Conservation volunteer Jeff Cottrell spends much of his time fighting the spread of weeds along our waterways.
Yet it was his love of remote area white water paddling that led him to become involved in organising weed control projects, for the access it gives him to rivers running through National Parks and private land that would otherwise be off limits.
With the volunteers in the Landcare group Willow Warriors, Jeff is dedicated to clearing New South Wales’ waterways of black willow, a pervasive pest that wreaks havoc on the ecosystems of rivers and creeks and spreads into our National Parks.
The introduced species uses more water than native plants, and the trees lose all their leaves at one time of the year. “That can be at times when there are low flows in Australia, so leaves drop in the water and they start to break down straight away, and they take oxygen out of the water,” Jeff said.
Another problem caused by the invasive pest is that a black willow’s root system can grow into the stream and take over the bed, which can affect native wildlife.
“Animals like Booroolong frogs lay their eggs in the crevices of rocks, which willows take over, so they’ve got nowhere to lay their eggs,” explained Jeff.
After successfully eradicating black willow from the Colo River area, its first project, Willow Warriors now clears the black willow from waterways from the Hawkesbury region down to the Victorian border, passing through important ecological bushland like the Greater Blue Mountains World Heritage Area on the way.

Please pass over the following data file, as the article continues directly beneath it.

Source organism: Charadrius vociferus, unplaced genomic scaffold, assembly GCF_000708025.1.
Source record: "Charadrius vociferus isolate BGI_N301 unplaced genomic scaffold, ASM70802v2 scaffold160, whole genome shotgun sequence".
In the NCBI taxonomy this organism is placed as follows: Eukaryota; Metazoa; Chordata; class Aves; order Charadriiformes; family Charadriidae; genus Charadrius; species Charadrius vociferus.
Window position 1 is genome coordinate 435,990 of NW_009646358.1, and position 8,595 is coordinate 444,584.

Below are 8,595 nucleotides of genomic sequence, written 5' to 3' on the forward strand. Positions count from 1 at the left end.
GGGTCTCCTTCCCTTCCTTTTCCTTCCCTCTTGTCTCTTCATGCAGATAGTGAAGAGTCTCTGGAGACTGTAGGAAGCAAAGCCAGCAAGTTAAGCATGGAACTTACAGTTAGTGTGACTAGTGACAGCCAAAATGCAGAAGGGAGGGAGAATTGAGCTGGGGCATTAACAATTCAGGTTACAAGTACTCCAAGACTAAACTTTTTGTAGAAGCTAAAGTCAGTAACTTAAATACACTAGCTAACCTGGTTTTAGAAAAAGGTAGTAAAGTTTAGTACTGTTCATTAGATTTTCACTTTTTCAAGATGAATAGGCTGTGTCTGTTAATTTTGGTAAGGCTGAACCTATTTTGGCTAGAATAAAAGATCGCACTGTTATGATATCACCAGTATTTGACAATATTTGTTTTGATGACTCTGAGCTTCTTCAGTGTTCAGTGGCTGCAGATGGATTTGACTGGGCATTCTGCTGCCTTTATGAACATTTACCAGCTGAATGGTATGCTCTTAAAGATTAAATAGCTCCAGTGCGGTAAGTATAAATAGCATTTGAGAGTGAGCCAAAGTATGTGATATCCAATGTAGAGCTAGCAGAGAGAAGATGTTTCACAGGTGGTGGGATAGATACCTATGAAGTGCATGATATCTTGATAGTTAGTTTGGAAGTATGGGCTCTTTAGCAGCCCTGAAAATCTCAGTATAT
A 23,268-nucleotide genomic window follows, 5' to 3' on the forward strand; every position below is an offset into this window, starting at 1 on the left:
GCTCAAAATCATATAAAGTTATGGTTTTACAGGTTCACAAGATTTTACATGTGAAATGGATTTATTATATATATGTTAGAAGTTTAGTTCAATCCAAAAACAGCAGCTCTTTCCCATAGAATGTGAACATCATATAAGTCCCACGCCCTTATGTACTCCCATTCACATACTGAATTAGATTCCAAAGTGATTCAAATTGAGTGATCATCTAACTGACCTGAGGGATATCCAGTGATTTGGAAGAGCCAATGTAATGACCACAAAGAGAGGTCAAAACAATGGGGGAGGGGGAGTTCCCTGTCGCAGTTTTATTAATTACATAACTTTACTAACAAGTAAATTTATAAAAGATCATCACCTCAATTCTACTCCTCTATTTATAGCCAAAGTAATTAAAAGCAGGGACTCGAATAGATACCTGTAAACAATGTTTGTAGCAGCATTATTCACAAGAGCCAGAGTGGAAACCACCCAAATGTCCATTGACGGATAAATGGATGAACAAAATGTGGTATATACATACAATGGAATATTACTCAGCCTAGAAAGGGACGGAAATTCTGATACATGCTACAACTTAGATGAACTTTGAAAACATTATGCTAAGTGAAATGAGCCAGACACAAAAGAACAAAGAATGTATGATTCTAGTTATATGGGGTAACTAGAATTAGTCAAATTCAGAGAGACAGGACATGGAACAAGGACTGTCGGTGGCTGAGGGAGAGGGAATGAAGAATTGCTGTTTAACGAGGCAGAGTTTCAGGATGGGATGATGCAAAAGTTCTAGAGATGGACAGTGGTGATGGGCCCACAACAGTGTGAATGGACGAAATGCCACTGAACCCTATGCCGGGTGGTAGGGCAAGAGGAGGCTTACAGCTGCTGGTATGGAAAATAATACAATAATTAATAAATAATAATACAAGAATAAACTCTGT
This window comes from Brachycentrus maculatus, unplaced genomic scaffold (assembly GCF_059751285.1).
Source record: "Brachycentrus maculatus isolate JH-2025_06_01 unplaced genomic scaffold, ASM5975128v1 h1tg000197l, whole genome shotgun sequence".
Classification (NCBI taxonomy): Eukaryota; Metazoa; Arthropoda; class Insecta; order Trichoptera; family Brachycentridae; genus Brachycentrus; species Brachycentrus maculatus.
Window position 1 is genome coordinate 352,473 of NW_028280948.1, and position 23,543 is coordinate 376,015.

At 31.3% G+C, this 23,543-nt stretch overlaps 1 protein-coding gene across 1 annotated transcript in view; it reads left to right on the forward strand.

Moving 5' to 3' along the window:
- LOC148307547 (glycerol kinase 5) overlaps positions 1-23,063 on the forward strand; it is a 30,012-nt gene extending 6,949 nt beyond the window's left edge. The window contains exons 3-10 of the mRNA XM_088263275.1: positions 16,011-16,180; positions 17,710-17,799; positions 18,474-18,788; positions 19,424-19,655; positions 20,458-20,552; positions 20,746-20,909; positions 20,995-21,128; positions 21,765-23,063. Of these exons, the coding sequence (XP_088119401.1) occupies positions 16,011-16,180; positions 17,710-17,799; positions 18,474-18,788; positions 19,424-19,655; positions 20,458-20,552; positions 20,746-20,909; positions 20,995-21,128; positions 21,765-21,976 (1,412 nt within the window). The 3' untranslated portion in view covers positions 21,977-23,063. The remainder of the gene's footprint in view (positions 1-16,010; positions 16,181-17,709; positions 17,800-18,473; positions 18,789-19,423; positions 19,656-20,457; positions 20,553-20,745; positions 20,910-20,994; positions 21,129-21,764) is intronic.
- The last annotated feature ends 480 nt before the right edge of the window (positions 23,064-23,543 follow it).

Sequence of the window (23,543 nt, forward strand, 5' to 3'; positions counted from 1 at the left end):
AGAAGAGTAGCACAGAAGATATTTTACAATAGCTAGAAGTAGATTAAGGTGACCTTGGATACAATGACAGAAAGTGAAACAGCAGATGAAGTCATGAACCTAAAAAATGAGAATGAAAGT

journey with Willow Warriors, who this year received a
“National Parks were locking gates on all the parks to stop people going in and lighting fires and hooning around in their four wheel drives. That meant that white water paddlers couldn’t get in to the rivers they used to paddle, without a long walk dragging a kayak” he said.
At a workshop to try to find a way to access his old paddling routes, Jeff met a National Parks ranger, who latter asked him about volunteering for a project attempting to eradicate black willow from the Wollemi National Park. “The ranger said he would fly us into the Wollemi Wilderness by helicopter so we could paddle out over five days, treating these willows’,” recalled Jeff. “That’s how I got involved.”
Even though Jeff didn’t call himself a conservationist when he signed up as a Landcare volunteer, he now recognises why access to some national park areas has been restricted.
“I understand more now why they made them into wilderness areas. When you see these areas where people can’t get access, you can really see a difference,” he said.
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